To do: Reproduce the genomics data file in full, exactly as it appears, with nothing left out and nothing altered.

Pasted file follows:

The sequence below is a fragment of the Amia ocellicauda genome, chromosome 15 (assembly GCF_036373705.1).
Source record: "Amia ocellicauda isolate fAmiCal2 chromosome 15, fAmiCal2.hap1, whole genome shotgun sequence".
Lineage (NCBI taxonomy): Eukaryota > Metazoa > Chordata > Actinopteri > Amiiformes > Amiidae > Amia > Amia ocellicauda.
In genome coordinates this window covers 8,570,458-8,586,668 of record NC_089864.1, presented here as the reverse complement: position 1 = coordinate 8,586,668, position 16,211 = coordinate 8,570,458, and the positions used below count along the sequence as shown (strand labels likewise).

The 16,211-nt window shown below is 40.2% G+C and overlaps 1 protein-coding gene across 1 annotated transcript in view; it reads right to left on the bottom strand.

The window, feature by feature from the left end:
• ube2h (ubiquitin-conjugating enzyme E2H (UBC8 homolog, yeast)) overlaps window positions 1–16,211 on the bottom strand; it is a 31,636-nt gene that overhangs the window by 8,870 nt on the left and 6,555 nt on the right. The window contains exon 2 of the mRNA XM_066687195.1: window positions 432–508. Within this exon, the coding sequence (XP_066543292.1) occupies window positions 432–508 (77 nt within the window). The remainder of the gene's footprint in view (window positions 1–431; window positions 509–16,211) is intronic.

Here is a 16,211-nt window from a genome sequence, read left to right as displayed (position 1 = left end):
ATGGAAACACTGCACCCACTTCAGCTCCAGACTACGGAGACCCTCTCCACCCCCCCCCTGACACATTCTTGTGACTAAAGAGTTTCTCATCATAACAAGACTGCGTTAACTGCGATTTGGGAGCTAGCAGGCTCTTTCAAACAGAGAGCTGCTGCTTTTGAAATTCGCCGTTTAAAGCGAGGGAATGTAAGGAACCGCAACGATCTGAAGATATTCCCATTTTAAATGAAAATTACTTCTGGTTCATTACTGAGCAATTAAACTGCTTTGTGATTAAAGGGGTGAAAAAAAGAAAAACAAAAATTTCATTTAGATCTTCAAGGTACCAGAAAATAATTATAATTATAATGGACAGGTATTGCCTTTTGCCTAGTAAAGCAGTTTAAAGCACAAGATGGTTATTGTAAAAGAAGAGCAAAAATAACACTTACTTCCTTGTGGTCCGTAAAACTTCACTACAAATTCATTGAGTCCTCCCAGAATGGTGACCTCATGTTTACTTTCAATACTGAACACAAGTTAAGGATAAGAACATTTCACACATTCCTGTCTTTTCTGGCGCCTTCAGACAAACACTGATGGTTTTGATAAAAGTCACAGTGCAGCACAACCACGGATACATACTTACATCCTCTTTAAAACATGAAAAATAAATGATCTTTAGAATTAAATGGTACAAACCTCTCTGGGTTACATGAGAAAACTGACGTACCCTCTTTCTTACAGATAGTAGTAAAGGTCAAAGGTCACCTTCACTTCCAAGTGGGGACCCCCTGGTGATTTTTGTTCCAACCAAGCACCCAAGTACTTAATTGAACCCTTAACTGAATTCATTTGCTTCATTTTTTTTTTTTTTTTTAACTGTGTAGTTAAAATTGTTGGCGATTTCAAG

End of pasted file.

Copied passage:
The sequence below is a fragment of the Amia ocellicauda genome, chromosome 15 (assembly GCF_036373705.1).
Source record: "Amia ocellicauda isolate fAmiCal2 chromosome 15, fAmiCal2.hap1, whole genome shotgun sequence".
Lineage (NCBI taxonomy): Eukaryota > Metazoa > Chordata > Actinopteri > Amiiformes > Amiidae > Amia > Amia ocellicauda.
In genome coordinates this window covers 8,570,458-8,586,668 of record NC_089864.1, presented here as the reverse complement: position 1 = coordinate 8,586,668, position 16,211 = coordinate 8,570,458, and the positions used below count along the sequence as shown (strand labels likewise).

The 16,211-nt window shown below is 40.2% G+C and overlaps 1 protein-coding gene across 1 annotated transcript in view; it reads right to left on the bottom strand.

The window, feature by feature from the left end:
• ube2h (ubiquitin-conjugating enzyme E2H (UBC8 homolog, yeast)) overlaps window positions 1–16,211 on the bottom strand; it is a 31,636-nt gene that overhangs the window by 8,870 nt on the left and 6,555 nt on the right. The window contains exon 2 of the mRNA XM_066687195.1: window positions 432–508. Within this exon, the coding sequence (XP_066543292.1) occupies window positions 432–508 (77 nt within the window). The remainder of the gene's footprint in view (window positions 1–431; window positions 509–16,211) is intronic.

Here is a 16,211-nt window from a genome sequence, read left to right as displayed (position 1 = left end):
ATGGAAACACTGCACCCACTTCAGCTCCAGACTACGGAGACCCTCTCCACCCCCCCCCTGACACATTCTTGTGACTAAAGAGTTTCTCATCATAACAAGACTGCGTTAACTGCGATTTGGGAGCTAGCAGGCTCTTTCAAACAGAGAGCTGCTGCTTTTGAAATTCGCCGTTTAAAGCGAGGGAATGTAAGGAACCGCAACGATCTGAAGATATTCCCATTTTAAATGAAAATTACTTCTGGTTCATTACTGAGCAATTAAACTGCTTTGTGATTAAAGGGGTGAAAAAAAGAAAAACAAAAATTTCATTTAGATCTTCAAGGTACCAGAAAATAATTATAATTATAATGGACAGGTATTGCCTTTTGCCTAGTAAAGCAGTTTAAAGCACAAGATGGTTATTGTAAAAGAAGAGCAAAAATAACACTTACTTCCTTGTGGTCCGTAAAACTTCACTACAAATTCATTGAGTCCTCCCAGAATGGTGACCTCATGTTTACTTTCAATACTGAACACAAGTTAAGGATAAGAACATTTCACACATTCCTGTCTTTTCTGGCGCCTTCAGACAAACACTGATGGTTTTGATAAAAGTCACAGTGCAGCACAACCACGGATACATACTTACATCCTCTTTAAAACATGAAAAATAAATGATCTTTAGAATTAAATGGTACAAACCTCTCTGGGTTACATGAGAAAACTGACGTACCCTCTTTCTTACAGATAGTAGTAAAGGTCAAAGGTCACCTTCACTTCCAAGTGGGGACCCCCTGGTGATTTTTGTTCCAACCAAGCACCCAAGTACTTAATTGAACCCTTAACTGAATTCATTTGCTTCATTTTTTTTTTTTTTTTTAACTGTGTAGTTAAAATTGTTGGCGATTTCAAG